1

I am trying to update software using

sudo apt-get

Then it says:

[sudo] password for thisismyusername:

Then I enter my username's password.

Then it says:

thisismyusername is not in the sudoers file. This incident will be reported.

I have tried this on 2 different computers and get the same thing. I typed out my password in LXTerminal as a command to check if there were any problems with my keyboard. What should I try here? I have not had this problem with my Raspberry PI which also has Linux.

  • You have to add your user to the sudo group. – Rui F Ribeiro Dec 18 '15 at 14:25
  • @RuiFRibeiro how is that done? Thanks! – Thomas Shera Dec 18 '15 at 14:26
4

Debian, by default, creates a root user, and does not configure sudo. During the installation, you will have been asked to enter a root password. You need to use that to enable yourself to become root through sudo. First, run:

su -

This will ask for your root password. Enter that. Next, add yourself to the sudo group:

usermod -aG sudo your_username

Alternatively (Debian-specific), you can also use adduser to add yourself to a group:

adduser your_username sudo

Now log out of the root shell. You will be able to use sudo from now on.

If you don't know your root password, talk to the person who installed your machine and ask them to give you sudo rights. If that was you and you've forgotten it, you can create a new one:

  • Reboot your machine.
  • At the grub boot menu, highlight the "Debian GNU/Linux" option, then hit the e button on your keyboard. This will give you a sort of editor window where you can modify the boot commands.
  • In the editor, search for the line that starts with linux. At the end of that line, add init=/bin/bash. Do not change anything else. If you've made a mistake, hit the Esc button to go back to the menu and start over.
  • If you now hit ctrl + x, the system will boot to a bash prompt. The normal boot sequence will be completely bypassed, which means (amongst other things) that only the root filesystem will be mounted, and it will be mounted read-only.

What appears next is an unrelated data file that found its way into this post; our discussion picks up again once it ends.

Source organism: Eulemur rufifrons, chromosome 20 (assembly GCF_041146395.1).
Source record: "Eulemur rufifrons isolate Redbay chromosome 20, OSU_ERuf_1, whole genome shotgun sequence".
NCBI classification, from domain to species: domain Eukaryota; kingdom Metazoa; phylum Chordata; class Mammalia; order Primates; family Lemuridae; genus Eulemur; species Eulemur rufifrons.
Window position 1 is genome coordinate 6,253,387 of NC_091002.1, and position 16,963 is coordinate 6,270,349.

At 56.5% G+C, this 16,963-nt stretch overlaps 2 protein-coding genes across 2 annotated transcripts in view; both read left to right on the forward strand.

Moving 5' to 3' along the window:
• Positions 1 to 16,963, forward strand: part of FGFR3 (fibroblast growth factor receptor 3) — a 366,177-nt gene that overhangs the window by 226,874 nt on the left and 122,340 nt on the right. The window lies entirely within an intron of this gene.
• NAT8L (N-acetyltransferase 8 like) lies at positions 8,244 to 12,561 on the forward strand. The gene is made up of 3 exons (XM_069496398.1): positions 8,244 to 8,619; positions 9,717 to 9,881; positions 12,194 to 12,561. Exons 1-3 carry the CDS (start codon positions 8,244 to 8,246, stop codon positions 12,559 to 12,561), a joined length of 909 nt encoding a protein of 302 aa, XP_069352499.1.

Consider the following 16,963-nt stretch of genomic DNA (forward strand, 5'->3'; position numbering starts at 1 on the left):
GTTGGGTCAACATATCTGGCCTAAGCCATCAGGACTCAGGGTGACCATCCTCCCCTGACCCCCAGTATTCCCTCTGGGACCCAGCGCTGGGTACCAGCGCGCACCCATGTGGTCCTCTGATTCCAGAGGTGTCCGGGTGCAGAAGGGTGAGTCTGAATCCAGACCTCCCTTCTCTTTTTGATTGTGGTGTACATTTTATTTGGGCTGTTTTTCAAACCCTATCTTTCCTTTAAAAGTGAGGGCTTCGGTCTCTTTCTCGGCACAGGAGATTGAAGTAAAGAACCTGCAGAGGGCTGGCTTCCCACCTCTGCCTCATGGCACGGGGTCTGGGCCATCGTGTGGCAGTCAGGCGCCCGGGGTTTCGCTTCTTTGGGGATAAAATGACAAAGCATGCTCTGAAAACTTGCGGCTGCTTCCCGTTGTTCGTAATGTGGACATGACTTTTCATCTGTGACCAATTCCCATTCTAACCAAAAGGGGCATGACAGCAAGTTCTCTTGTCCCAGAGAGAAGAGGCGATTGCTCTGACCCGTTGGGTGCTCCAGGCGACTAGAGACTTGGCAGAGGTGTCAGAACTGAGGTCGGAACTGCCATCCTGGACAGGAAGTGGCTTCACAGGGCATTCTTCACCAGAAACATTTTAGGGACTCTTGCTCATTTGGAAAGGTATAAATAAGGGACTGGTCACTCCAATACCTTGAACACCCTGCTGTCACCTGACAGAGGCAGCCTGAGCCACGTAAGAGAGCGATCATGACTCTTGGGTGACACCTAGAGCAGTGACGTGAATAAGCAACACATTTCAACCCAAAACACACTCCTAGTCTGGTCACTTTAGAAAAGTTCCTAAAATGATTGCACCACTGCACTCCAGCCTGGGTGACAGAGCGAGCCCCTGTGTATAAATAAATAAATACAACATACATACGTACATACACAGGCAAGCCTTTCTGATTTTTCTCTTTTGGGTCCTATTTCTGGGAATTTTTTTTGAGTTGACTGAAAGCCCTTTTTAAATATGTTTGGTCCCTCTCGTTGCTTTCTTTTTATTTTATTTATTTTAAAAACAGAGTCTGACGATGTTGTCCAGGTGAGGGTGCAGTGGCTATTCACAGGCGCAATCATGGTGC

• Run mount -o remount,rw / to remount the filesystem in read-write mode.
  • Run passwd. The system will ask for a new password (twice, to confirm you didn't enter any typoes).
  • Run mount -o remount,ro / to put the filesystem back in the (safe) read-only mode
  • Run exec /sbin/init. The system will now boot as normal.

Note: doing this on a system that isn't yours will earn you the (rightly earned) wrath of the system's owner. Don't do it without their permission :-)

2

For a user to be able to sudo it has to belong to the sudo group per /etc/sudoersdefinitions.

$cat /etc/sudoers
%sudo ALL=NOPASSWD: ALL

To add your user to sudo group, in Debian, you have to run as root, the command:

usermod -aG sudo your_username

To have access as root without any sudo privilege, you have to login as root in the console, as there are security restrictions that prevent you from doing it remotely (via ssh for instance)

link to usermod man page:

http://linux.die.net/man/8/usermod

  • When I run that with <> signs I get "bash: syntax error near unexpected token 'newline', when I run that without <> signs I get "bash: usermod: command not found." How do I fix? Thanks! – Thomas Shera Dec 18 '15 at 14:32
  • Also: I tried "cd /etc/sudoers" to manually edit the config file myself and I get "bash: cd: /etc/sudoers: Not a directory". – Thomas Shera Dec 18 '15 at 14:33
  • take them out, it is just a convention when giving examples. I have amended the post. – Rui F Ribeiro Dec 18 '15 at 14:33
  • /etc/sudoers is a file. vi /etc/sudoers. However, you can only do that as a root user, or once you have sudo working. – Rui F Ribeiro Dec 18 '15 at 14:34
  • thanks, but it still doesn't work without those signs (see second part of first comment on your answer here). – Thomas Shera Dec 18 '15 at 14:34

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